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Memry has extensive expertise and capabilities with respect to testing and characterization of Nitinol materials and components. Materials testing and analysis is at the core of Memry’s business and is critical for providing customers with the highest quality Nitinol materials and semi-finished components.
Memry can meet any customer’s requirements with respect to process, final quality, and contract testing/analysis. Standard Nitinol tests such as, but not limited to, Cyclic Tensile Testing, Differential Scanning Calorimetry (DSC), Bend and Free Recovery (BFR) and Cyclic Polarization Corrosion Testing are available upon request, with custom testing methods regularly developed as needed.

Mechanical Testing
In order to characterize net-shape Nitinol material (i.e. wire, sheet, tube, strip, etc.) and finished component functional properties, Memry utilizes several mechanical testing techniques such as tensile testing, 3-point bend testing and low cycle tensile tests.

Tensile testing is the most common method for characterizing the mechanical properties of Nitinol alloys. Tensile testing is used to obtain critical material properties such as the ultimate tensile strength (UTS), elongation to failure as well as the superelastic (or pseudoelastic) upper and lower plateau stresses (i.e. UPS and LPS) per the ASTM F2516 standard.
Differential Scanning Calorimetry (DSC)
Differential Scanning Calorimetry (DSC) is a powerful thermoanalytical technique used at Memry for characterizing the phase transformations within a Nitinol alloy. DSC analysis is most commonly used to verify the Ni:Ti ratio of a Nitinol ingot through measuring the Austenite start (As) phase transformation temperature per the ASTM F2063 standard for wrought NiTi alloys. However, DSC curves are also essential in understanding the effects of down-stream thermo-mechanical processes (i.e. cold work, heat treatments, laser processes, etc.) on the Nitinol component functional properties. All DSC tests performed at Memry are ASTM F2004 compliant.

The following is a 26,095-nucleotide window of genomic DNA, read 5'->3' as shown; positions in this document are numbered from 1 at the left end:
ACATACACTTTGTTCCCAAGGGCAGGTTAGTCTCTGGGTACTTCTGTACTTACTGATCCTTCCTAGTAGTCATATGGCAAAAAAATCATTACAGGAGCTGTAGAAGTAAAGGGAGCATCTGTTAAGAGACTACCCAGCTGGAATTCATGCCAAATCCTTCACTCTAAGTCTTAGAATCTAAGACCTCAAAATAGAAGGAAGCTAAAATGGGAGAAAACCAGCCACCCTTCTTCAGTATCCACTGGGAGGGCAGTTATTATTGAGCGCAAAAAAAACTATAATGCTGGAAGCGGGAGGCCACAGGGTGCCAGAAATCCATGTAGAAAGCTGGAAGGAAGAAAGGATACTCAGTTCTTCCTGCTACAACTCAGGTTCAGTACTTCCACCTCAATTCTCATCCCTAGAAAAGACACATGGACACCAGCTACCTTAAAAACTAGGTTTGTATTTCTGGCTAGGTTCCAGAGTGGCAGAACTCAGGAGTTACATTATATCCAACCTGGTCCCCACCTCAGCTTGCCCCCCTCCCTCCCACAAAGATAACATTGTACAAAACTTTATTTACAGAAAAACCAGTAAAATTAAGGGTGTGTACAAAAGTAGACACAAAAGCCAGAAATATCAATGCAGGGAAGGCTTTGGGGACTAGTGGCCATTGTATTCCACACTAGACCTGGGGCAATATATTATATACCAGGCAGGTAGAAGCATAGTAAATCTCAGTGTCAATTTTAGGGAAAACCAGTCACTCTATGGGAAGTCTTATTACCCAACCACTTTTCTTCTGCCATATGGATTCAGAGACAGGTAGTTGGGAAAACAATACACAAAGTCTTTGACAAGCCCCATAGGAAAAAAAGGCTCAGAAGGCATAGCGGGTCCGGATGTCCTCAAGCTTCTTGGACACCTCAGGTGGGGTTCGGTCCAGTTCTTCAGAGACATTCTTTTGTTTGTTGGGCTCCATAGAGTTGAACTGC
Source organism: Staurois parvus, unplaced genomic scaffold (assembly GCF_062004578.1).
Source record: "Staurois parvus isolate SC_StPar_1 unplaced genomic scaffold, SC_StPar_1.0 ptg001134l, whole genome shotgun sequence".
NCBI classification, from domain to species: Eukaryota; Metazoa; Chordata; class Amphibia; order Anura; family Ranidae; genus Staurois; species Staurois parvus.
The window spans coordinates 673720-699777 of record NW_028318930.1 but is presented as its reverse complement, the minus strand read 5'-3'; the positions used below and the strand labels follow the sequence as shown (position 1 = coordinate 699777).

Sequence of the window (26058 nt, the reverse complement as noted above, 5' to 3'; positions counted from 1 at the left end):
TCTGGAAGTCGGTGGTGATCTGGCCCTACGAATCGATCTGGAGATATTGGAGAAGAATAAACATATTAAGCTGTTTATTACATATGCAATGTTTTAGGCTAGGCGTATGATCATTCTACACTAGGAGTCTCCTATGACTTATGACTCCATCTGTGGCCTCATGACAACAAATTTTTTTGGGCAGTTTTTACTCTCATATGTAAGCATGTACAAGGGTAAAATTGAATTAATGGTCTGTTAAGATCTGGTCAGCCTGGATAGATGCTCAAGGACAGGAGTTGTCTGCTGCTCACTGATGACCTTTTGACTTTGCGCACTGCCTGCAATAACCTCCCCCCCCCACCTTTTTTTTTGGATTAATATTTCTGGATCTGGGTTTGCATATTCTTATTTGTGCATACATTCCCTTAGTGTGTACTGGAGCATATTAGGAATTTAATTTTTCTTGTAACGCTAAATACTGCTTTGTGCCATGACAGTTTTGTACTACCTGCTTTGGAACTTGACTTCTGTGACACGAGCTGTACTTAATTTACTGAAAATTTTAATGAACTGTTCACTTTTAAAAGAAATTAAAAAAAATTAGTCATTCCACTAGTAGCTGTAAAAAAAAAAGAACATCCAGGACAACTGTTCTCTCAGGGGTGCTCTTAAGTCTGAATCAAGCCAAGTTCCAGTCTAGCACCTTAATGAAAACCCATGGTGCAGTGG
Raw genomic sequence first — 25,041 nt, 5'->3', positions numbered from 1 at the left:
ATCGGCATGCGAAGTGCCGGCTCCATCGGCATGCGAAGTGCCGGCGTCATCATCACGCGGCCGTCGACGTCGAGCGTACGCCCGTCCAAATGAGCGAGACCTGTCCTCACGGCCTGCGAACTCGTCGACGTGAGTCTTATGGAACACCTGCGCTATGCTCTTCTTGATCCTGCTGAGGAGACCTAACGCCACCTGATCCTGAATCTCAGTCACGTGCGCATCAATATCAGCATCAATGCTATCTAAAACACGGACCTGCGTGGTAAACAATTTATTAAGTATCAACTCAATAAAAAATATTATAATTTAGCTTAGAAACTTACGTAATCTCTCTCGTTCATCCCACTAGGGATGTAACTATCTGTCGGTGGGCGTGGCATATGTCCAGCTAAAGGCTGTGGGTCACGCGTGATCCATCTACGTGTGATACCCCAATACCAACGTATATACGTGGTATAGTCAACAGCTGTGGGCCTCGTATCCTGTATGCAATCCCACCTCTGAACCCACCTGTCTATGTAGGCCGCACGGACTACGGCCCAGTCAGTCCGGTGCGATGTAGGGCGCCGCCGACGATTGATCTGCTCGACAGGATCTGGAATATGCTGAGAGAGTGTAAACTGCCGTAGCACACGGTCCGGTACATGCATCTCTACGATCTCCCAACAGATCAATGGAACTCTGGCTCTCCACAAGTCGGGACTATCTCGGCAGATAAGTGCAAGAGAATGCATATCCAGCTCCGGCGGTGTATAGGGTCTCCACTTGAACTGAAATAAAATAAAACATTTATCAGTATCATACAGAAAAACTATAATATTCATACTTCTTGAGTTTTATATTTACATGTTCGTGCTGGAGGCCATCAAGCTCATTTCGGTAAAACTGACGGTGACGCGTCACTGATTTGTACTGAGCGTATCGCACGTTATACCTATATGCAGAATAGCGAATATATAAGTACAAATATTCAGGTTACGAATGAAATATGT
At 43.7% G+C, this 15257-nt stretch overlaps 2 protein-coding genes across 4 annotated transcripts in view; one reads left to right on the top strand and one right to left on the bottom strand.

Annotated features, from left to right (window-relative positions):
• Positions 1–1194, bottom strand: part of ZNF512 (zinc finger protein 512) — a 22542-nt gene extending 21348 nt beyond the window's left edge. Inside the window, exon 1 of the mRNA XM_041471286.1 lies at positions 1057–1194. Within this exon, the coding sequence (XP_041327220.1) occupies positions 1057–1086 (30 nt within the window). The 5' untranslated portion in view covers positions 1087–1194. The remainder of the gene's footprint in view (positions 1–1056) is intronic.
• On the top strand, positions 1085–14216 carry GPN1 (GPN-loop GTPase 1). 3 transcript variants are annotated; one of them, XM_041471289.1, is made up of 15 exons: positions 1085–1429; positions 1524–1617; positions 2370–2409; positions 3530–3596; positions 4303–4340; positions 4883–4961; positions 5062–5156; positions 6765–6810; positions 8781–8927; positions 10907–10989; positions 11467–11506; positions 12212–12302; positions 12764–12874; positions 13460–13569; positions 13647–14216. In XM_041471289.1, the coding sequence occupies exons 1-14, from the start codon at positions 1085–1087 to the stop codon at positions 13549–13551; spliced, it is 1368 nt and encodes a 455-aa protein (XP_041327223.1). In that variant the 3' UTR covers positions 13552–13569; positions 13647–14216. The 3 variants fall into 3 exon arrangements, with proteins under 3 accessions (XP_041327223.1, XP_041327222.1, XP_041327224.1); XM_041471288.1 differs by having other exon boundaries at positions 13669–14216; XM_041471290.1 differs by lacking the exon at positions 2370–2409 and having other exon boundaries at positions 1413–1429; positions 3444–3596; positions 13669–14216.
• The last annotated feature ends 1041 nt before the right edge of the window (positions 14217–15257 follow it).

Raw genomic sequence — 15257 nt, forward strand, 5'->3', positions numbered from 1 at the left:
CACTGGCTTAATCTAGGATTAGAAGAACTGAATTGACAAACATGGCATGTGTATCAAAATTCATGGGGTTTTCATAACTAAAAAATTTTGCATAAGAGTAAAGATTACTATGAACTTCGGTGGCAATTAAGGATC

Bend and Free Recovery (BFR)
Bend and Free Recovery (BFR) testing is a non-destructive test used by Memry to identify the Active Af temperature of a Nitinol component. The Active Af temperature is essential for understanding the performance of a device in application while under strain. The Active Af is usually several degrees cooler than the Af temperature measured through DSC testing due to the effects of stress/strain on phase transformations of Nitinol alloys. For this reason BFR testing and the measured Active Af is usually preferred for understanding device performance in application and for final quality verification. All BFR tests performed at Memry are ASTM F2082 compliant.
Cyclic Potentiodynamic Polarization Corrosion Testing
Corrosion resistance is critical for Nitinol medical device components. Cyclic Potentiodynamic Polarization Testing is used by Memry to quantify the corrosion resistance of Nitinol components. Up-stream processes such as heat treatments, chemical etching, electro-polishing and surface passivation can greatly affect the resistance of the Nitinol component to pitting corrosion. Cyclic Potentiodynamic Polarization Testing per the ASTM F2129 standard is used to identify properties such as the rest potential (Er), breakdown potential (Eb), and protection potential (Ep).
Metallographic sample preparation and microscopy are necessary for understanding the process-structure-performance relationship for a given Nitinol component. Memry utilizes optical and Scanning Electron Microscopy for analyzing metallographic samples. Common metallographic analysis techniques performed include grain size determination, inclusion analysis, weld penetration depth, heat affect analysis (i.e. from laser, EDM cutting, etc.) and failure analysis.
Additional Capabilities
Memry has several other testing capabilities that range from chemical analysis to fatigue testing. Some of these additional capabilities are listed below. Moreover, custom experiments and test set-ups for measuring specific functional properties or operational stability can be designed on a case by case basis.
  • Failure Analysis
  • Inclusion Analysis
  • EDS Compositional Analysis
  • Chemical Analysis (i.e. oxygen, carbon, and hydrogen content)
  • Fatigue Testing (e.g. rotating beam test)
  • Surface Analysis and Roughness
  • Precision Measurement